This post contains affiliate links, and product sent for review, although I was under no obligation to post. All opinions are my own.
On my last birthday, as I picked up my free gift at Sephora (my only goal for the trip), a lightbulb went off in my mind. “Oh yeah! I’m looking for a dry shampoo. Do you guys have any recommendations?”
Immediately, the three people behind the counter started chattering about Living Proof, that it was amazing, that I would love it. You all know that I typically go for non-toxic products, but in this case, they were so emphatic, I felt it was worth a try. So I bought a can and took it home.
Let’s be real – it works brilliantly. It’s like a blowout in a can – like my hair not only has been washed, but dried and styled along with it.
Unfortunately, even its brilliance can’t win out over the cloud of scent that sits on your head after you use it. It’s nearly suffocating. And it leaves me woozy and with a headache for hours. So basically I’ve been on the hunt for a good one ever since.
A Smarter Solution
Fast forward to a couple months ago. I’m scrolling through Facebook, and stumble upon an ad for – wait for it – a non-toxic dry shampoo. YESSSS.
I’d heard of Primally Pure here and there, but never tried it. Immediately I liked all of their pages on social, and sent them an email, saying I was too stinking excited to find a non-toxic dry shampoo.
They kindly sent me their dry shampoo to try, along with a few more of their products. Here’s my full review, and why it’s a smarter solution for the aerosol version with questionable ingredients.
Primally Pure Dry Shampoo is a powder formula that comes in two versions – one for light hair and one for dark hair. It’s $12 for the 1 ounce container (which lasts a few months), and $28 for the 4 ounce (which should last 6-12 months).
They both contain arrowroot powder, kaolin clay, baking soda, and essential oils of grapefruit, lavender, and peppermint. The dark hair version also contains cocoa powder. Many of the ingredients are organic.
Kaolin clay and arrowroot powder are meant to absorb moisture, add texture, and give some volume. The essential oils, along with smelling pretty and not being overpowering, also add cleansing properties, soothe the scalp, and even stimulate hair growth.
How to Use
First thing, I would say you should use this product over your sink. And not over the outfit you’ll be wearing out. The powder really get everywhere. That said, I still prefer the powder to aerosol – better for the environment and your lungs.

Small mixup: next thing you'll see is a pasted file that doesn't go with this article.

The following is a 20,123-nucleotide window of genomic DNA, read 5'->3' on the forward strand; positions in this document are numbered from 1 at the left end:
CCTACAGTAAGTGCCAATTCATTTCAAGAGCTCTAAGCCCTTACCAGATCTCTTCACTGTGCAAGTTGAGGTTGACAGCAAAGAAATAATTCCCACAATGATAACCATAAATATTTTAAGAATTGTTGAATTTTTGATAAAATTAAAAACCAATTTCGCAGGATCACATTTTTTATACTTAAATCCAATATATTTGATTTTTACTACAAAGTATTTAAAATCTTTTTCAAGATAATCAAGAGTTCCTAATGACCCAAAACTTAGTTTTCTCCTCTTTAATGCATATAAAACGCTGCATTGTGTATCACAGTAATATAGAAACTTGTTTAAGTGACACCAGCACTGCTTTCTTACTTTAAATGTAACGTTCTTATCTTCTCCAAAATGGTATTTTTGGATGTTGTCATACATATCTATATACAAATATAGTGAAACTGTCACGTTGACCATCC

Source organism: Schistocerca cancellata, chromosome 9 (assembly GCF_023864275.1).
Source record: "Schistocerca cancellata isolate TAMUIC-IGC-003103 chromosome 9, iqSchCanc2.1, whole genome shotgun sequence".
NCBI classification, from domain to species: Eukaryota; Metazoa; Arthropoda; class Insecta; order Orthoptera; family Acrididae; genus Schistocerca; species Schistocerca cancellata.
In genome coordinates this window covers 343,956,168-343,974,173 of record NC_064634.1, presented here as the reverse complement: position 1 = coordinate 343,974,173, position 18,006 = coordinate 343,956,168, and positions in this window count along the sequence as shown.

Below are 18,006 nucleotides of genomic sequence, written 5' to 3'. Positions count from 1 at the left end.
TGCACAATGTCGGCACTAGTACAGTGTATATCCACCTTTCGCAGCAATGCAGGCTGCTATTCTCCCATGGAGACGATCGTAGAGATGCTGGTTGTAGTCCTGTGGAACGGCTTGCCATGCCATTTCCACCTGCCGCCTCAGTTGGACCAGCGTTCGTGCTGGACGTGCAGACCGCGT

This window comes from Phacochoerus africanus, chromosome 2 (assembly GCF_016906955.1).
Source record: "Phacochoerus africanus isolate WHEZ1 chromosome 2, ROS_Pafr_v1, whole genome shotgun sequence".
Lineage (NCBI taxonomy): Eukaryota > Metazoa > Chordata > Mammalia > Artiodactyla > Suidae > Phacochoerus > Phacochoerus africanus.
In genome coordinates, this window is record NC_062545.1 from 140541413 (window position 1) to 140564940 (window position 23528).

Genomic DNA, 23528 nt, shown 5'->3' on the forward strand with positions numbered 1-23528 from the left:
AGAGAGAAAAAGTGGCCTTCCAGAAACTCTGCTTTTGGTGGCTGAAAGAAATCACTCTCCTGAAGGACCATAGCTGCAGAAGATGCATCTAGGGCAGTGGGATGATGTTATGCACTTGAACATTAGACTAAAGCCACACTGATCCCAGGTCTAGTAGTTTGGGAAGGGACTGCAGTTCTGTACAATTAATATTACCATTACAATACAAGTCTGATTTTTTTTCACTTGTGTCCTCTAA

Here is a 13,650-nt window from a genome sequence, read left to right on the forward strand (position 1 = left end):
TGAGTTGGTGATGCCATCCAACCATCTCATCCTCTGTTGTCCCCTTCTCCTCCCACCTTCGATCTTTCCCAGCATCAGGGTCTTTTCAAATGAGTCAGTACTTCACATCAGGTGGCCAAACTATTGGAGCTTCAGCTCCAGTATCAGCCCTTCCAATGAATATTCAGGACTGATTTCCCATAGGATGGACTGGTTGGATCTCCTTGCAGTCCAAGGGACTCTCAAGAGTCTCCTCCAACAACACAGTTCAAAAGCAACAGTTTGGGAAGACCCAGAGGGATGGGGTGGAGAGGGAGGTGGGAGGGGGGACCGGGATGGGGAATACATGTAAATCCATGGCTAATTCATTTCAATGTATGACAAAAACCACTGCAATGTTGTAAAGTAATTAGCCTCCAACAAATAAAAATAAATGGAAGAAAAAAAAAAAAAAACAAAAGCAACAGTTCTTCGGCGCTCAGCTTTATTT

You can apply directly to your scalp, and work it into the roots. Blend, blend, blend. I found that I had to work to get it through my hair about the same amount as I did with my aerosol dry shampoo.
Primally Pure actually encourages use before bed to absorb through the night. But you can also use in styled hair, or in my case, my whatever-my-hair-looks-like-before-I-head-out-the-door.
I have the 1 ounce Dark Locks Dry Shampoo. I feel confident that even the 1 ounce is going to last me at least a few months, even though it takes about a quarter-size amount to get my hair feeling and looking the way I want it to.
I tried both ways – before bed, and then after styling. Both ways worked well. Pro tip: the longer it’s been in your hair, the better it looks and feels. It takes a little time.
Here’s what I personally loved:
– The scent is light, pleasant, and not overpowering.
– It leaves your hair smooth to the touch, not crunchy like a spray can make it.
– It truly does absorb grease.
– It gives your hair volume! It was a noticeable difference for me.
– Results get better with time. My hair seemed to gain volume, feel softer and cleaner, and look glossier as time went on.
Here’s what I do miss:
– The convenience. Spray is just more convenient for me than powder. Again, the aerosol isn’t good for the environment and your breathing, so it’s a worthy swap. But I’m hoping maybe Primally Pure will develop some kind of safe spray!
– The results are not instant. It takes a bit of time for the formula to work – but work it does, and again, without harmful ingredients. Again, worthy exchange.
So what do you think? Could you use a little non-toxic in your life?